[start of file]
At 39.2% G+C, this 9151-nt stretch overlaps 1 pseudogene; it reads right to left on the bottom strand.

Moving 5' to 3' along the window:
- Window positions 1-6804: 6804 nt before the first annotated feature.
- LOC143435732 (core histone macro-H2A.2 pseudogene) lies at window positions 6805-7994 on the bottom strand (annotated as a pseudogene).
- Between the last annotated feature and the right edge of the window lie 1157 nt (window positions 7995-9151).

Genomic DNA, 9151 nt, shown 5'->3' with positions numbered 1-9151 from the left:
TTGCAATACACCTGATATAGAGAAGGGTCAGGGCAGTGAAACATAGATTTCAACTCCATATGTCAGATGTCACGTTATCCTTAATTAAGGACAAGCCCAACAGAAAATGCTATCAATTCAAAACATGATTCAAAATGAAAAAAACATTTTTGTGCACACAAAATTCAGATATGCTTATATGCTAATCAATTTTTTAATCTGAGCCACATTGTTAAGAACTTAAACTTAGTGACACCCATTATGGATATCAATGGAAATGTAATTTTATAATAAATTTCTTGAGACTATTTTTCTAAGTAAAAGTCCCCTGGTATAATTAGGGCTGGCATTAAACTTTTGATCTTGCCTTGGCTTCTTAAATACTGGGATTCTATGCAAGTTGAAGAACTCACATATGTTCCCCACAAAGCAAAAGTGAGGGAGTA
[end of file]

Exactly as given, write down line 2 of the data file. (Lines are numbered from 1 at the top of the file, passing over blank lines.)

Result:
Moving 5' to 3' along the window: